In this article, originally from 2013, former Halifax Town players reflect on their Conference winning campaign of 1997-98 and share their memories of manager George Mulhall, who has died aged 81.
Town had survived relegation by a single point the previous year after former boss George Mulhall’s return.
The Scot then embarked on the masterplan that would see a club ranked at 66/1 for promotion go from relegation fodder to champions in 12 magical months.
“Expectations were quite low in pre-season,” says Andy Thackeray. “But we signed six or seven players within the space of a week.
“Then we beat Huddersfield and expectation levels rose dramatically.”
That’s a view shared by Mark Bradshaw, who had just won the title with Macclesfield.
“As soon as I started training I thought the lads were as good, if not better, than Macclesfield,” he says.
“I could tell straight away it wouldn’t be a season we’d be struggling.”
On the pitch, Town started in fine style, but it was rather different off the pitch, as Kieran O’Regan recalls.
“The first game of the season was at Hayes,” he says, “and the coach didn’t have a toilet - so we had to travel all the way down to London stopping off to go to the loo!
“But later in the season we played at Yeovil and stopped overnight as we were doing well by then!”
Darren Lyons remembers those coach trips vividly.
“George’s favourite film was Braveheart,” he says, “and he played it on pretty much every away trip.
“I know that film word for word! Every time I watch it I think of George.”
Town recorded nine wins from their first 11 league games, and the signs of a successful season were already forming.
“We beat Telford at home 6-1, then 3-0 away,” says Jon Brown, “and that was the best game I’ve been involved in in terms of a complete performance.”
The departure of veteran defender Peter Jackson to manage Huddersfield then threatened to derail such a sensational start.
“I got released at Chester, came to Halifax and it was like playing with my mates. I loved it,” says Jackson.
“I only played 10 games but I didn’t get beaten once! It’s 10 games I’ll never forget.”
Jackson was replaced by former FA Cup winning captain Brian Kilcline, and the wins just kept on coming - five out of six following a 4-0 defeat at Cheltenham.
“At the time I was retired,” recalls Kilcline.
“I was sitting waiting for a skip to be delivered and Kieran O’Regan pulled up in his car.
“He said ‘how do you fancy playing football with us?’ but I said I wasn’t interested.
“But Kieran kept asking and eventually I said yes just to get him out of the way and get the skip in!
“Looking back now, I can’t thank Kieran enough.”
Paul Stoneman remembers playing alongside Kilcline.
“Jacko was a good player but Brian was a different kettle of fish,” he says.
“If you heard him shout ‘Killer!’ you got out of his way!
By the halfway mark, Town had won 14 and lost just two of their 21 league matches.
“As the season progressed the support became incredible,” recalls O’Regan. “It was like a tidal wave and the crowds got bigger and noisier. The atmosphere would be electric for night games at the Shay.”
The atmosphere on the training ground was a little different though, as Geoff Horsfield recollects.
“We used to train in Elland and it was the worst training ground in the world!” he says.
“We had to clean all the dog muck and broken glass off it before we could train.”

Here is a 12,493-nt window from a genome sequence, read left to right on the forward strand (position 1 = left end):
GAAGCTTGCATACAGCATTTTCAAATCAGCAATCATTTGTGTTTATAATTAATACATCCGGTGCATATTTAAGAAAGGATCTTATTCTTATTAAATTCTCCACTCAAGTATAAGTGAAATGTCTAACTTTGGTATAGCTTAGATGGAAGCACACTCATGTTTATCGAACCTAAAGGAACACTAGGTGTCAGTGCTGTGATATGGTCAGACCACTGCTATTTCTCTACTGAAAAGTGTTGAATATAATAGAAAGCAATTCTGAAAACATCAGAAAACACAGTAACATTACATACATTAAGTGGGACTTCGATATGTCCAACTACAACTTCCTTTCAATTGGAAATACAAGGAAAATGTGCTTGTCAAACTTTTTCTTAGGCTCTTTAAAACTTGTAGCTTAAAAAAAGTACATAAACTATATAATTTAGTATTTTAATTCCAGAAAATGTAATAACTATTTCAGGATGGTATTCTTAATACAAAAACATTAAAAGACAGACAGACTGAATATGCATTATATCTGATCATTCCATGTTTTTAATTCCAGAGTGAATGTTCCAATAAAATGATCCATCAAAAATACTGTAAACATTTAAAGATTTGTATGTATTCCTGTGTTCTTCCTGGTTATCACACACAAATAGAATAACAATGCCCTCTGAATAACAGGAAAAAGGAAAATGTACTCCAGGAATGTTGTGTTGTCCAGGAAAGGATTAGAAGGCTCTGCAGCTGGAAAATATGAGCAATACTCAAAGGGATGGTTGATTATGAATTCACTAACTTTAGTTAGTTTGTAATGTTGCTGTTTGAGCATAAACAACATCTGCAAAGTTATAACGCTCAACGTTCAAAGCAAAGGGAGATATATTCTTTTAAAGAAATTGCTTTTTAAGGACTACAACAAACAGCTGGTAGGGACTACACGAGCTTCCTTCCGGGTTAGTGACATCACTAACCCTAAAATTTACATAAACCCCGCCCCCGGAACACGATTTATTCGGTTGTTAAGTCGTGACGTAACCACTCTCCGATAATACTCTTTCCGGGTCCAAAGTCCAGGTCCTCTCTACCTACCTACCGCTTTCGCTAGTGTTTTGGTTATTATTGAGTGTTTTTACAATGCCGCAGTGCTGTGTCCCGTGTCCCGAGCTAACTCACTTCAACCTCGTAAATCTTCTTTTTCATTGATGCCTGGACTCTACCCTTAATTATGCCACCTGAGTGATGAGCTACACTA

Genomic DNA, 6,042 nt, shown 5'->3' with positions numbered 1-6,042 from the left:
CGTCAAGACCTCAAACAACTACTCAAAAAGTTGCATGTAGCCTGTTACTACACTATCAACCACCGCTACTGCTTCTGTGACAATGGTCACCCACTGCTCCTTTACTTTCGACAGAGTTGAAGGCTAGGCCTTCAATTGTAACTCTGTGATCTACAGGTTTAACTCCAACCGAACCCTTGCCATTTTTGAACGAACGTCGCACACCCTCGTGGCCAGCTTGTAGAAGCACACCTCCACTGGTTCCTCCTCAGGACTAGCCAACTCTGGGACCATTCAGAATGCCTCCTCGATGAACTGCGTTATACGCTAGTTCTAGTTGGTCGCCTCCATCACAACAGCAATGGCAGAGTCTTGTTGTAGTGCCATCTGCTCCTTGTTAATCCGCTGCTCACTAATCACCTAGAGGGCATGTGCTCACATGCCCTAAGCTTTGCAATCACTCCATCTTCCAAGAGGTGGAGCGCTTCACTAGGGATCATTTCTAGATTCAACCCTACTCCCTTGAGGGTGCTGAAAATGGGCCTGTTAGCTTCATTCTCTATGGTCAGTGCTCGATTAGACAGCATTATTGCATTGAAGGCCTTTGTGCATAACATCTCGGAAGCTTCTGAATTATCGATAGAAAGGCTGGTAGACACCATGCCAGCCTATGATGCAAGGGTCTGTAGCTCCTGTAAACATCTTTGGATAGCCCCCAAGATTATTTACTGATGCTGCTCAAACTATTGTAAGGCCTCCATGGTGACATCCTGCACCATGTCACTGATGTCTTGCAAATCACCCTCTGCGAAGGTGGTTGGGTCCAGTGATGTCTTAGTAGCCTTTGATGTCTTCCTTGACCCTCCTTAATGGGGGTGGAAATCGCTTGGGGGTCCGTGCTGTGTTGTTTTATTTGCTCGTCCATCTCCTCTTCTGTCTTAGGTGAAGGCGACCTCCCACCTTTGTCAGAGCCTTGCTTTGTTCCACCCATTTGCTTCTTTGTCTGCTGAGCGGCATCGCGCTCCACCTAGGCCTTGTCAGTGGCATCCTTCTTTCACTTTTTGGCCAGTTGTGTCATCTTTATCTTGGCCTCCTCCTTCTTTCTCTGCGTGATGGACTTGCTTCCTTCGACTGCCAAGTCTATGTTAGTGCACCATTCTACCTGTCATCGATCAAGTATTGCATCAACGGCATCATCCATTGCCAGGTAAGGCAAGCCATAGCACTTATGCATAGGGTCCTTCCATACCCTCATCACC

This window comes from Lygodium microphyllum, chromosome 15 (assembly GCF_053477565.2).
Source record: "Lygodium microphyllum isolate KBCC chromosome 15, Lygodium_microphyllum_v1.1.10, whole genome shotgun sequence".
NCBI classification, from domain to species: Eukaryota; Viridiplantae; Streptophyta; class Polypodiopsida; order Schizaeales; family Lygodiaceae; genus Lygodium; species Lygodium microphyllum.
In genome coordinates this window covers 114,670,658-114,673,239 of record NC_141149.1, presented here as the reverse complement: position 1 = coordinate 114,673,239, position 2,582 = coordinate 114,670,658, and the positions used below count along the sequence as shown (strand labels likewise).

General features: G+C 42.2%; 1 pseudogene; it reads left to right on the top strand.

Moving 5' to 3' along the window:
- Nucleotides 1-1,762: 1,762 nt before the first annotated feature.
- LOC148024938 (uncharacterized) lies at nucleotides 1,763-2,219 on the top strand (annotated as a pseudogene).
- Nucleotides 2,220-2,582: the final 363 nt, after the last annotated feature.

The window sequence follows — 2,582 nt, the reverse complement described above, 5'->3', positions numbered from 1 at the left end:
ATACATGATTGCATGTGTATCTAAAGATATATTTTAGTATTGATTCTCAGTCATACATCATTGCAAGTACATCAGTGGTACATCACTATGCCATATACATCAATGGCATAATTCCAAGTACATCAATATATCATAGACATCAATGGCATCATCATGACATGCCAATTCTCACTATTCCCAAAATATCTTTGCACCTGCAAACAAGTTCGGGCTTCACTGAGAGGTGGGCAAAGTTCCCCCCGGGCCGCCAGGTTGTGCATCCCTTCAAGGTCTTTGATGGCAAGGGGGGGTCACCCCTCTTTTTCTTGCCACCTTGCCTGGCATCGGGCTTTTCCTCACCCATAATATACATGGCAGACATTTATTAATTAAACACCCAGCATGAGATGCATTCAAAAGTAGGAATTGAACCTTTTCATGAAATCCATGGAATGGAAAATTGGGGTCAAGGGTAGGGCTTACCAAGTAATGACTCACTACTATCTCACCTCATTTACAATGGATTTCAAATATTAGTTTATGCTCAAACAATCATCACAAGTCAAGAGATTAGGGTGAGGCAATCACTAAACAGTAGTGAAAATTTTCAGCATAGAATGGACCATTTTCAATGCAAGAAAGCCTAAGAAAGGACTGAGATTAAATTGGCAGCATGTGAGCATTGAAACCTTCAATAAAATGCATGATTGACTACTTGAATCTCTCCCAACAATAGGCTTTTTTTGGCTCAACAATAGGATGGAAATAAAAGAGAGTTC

When that overnight stay in Yeovil came around, Town had won four out of five games since the turn of the year, and would go another 11 league outings unbeaten, by which time the title was theirs.
It was sealed with a 2-0 win at Kidderminster, but without goalkeeper Lee Martin.
He explains: “I broke my neck at Hednesford,
“I remember playing the rest of that game and the one after but I couldn’t move my arms above my head.
“Talk about Bert Trautman - I played one and a half games with mine!”
Town got to within touching distance of that promotion with a dramatic 4-3 win at home to Southport.
Dave Hanson, who had returned to the club from Leyton Orient, recalls: “We were unbeaten at home but we were down to ten men and losing 3-2 with 10 minutes to go.
“I went on and got two goals and there was a pitch invasion. When that kind of thing happens you think it’s just meant to be.”
Five days later, the win at Kidderminster clinched the title before the squad were given an open top bus parade and civic reception.
“I remember the crowds at the Town Hall,” says Jon Brown. “We knew what it meant to the town to have a Football League club.”
There can be no doubt what it meant to the players either.
Mark Bradshaw says: “I’ve got a scrapbook of that season. I still look at it now and it brings back a lot of memories. It just couldn’t have gone any better.”
“We were more like a family in the dressing room,” says Lyons. “We would have run through brick walls for each other.”
“It was the best team I’ve been involved in and it’s something that will stay with me forever,” says Stoneman.
There can also be no doubt who they put the achievement down to.
“George didn’t say much but what he did say tended to have an impact,” says Thackeray.
Jon Brown agrees: “There was instant respect for George.
“He changed the formation to two wing-backs and everybody just fitted in with the pattern of play.”
“I can’t speak highly enough of George,” says Lyons.
“We felt like we’d won the game before we went out on the pitch.”
“We all knew where the tipping point was with him and we didn’t cross it!” says O’Regan.
“He was an enormously shrewd man in football terms.
“As a group, everybody brought something but George has to take all the credit.”